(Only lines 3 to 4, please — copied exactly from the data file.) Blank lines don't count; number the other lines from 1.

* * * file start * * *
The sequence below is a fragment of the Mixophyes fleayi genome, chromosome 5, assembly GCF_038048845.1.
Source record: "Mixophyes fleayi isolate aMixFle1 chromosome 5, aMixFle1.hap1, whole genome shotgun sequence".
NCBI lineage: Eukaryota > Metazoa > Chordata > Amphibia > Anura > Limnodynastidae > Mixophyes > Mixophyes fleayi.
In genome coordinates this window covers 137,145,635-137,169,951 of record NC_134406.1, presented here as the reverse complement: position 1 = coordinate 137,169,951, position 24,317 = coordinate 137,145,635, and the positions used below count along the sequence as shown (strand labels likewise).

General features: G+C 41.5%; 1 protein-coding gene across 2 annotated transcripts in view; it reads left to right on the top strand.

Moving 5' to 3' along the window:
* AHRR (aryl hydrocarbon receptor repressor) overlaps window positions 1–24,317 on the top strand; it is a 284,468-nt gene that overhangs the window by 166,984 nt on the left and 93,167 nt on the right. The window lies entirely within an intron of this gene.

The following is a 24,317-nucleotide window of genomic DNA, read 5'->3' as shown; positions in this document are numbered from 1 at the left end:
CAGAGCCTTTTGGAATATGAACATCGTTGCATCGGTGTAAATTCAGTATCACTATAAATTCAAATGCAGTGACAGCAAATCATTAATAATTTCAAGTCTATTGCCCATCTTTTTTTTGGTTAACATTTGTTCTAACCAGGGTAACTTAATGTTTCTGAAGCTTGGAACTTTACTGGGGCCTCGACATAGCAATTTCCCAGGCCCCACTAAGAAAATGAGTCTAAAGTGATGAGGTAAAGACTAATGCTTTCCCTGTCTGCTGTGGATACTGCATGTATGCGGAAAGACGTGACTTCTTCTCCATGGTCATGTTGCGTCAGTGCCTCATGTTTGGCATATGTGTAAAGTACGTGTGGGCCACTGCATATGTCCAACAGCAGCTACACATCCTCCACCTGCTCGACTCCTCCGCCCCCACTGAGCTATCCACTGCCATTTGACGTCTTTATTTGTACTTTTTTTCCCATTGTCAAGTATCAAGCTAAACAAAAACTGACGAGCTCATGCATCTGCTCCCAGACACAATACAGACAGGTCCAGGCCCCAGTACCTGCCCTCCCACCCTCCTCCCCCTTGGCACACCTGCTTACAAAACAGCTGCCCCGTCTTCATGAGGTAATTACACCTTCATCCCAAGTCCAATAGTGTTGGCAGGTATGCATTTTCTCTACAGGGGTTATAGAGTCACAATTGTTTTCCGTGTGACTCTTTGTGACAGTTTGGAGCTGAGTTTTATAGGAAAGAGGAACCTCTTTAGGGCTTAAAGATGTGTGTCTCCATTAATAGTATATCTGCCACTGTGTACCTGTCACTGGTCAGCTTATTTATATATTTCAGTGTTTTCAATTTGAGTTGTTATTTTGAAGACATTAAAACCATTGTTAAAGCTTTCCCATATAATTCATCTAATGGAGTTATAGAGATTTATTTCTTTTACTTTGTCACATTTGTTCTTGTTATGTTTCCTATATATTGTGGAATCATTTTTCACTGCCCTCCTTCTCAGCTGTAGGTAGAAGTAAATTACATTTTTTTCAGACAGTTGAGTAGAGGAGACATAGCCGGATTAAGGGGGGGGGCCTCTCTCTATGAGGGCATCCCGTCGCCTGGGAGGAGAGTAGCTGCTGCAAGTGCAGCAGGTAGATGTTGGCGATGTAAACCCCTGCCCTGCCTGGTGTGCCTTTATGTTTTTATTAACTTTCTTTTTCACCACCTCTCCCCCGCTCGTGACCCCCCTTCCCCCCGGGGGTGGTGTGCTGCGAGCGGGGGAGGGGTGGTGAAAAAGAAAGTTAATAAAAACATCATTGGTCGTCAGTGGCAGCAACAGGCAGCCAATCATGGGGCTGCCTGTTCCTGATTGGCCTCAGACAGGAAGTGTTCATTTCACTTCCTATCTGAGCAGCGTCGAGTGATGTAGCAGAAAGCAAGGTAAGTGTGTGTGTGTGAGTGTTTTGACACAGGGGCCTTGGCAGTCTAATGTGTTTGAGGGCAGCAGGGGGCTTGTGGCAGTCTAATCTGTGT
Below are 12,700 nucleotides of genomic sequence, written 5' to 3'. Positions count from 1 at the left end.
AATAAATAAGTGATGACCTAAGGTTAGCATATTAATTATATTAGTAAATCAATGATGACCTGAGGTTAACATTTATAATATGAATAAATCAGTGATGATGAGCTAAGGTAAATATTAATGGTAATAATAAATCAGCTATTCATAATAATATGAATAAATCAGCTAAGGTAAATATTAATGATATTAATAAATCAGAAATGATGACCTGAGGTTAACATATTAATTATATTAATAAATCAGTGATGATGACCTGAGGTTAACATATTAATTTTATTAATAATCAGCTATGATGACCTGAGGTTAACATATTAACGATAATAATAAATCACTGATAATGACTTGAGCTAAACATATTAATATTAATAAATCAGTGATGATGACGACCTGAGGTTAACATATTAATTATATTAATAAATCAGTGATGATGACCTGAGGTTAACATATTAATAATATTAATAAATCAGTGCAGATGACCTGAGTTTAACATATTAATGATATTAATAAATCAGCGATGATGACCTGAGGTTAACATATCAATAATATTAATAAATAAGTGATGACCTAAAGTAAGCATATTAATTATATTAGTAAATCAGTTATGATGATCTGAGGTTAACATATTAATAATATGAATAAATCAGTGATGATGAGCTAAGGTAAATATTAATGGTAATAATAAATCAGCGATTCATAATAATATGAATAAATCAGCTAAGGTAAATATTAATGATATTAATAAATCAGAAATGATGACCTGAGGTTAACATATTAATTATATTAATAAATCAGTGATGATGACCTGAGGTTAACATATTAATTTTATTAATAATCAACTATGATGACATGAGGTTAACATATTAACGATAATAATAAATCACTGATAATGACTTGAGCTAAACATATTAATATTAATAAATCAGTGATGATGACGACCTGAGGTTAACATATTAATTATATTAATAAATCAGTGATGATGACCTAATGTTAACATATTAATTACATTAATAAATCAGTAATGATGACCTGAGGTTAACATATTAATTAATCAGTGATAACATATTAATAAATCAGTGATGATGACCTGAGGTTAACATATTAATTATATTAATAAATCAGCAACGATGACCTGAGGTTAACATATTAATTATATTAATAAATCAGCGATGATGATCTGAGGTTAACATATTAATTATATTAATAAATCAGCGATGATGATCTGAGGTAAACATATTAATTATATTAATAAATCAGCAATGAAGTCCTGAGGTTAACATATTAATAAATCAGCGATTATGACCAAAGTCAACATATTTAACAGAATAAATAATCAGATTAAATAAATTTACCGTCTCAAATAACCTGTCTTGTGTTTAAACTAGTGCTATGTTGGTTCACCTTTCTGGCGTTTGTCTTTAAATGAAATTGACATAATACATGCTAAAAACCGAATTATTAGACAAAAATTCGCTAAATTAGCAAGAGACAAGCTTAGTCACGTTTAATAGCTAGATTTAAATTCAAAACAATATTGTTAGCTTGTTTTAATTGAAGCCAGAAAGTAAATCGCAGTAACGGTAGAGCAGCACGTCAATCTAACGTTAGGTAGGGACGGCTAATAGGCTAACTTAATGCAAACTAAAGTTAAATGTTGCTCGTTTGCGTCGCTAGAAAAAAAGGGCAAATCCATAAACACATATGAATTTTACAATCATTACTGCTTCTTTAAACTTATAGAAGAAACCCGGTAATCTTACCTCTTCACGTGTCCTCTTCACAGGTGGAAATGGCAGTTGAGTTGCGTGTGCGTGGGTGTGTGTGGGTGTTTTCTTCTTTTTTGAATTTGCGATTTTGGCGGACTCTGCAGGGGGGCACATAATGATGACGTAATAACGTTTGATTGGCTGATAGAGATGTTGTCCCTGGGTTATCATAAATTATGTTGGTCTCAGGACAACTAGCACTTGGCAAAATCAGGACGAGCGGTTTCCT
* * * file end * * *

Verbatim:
NCBI lineage: Eukaryota > Metazoa > Chordata > Amphibia > Anura > Limnodynastidae > Mixophyes > Mixophyes fleayi.
In genome coordinates this window covers 137,145,635-137,169,951 of record NC_134406.1, presented here as the reverse complement: position 1 = coordinate 137,169,951, position 24,317 = coordinate 137,145,635, and the positions used below count along the sequence as shown (strand labels likewise).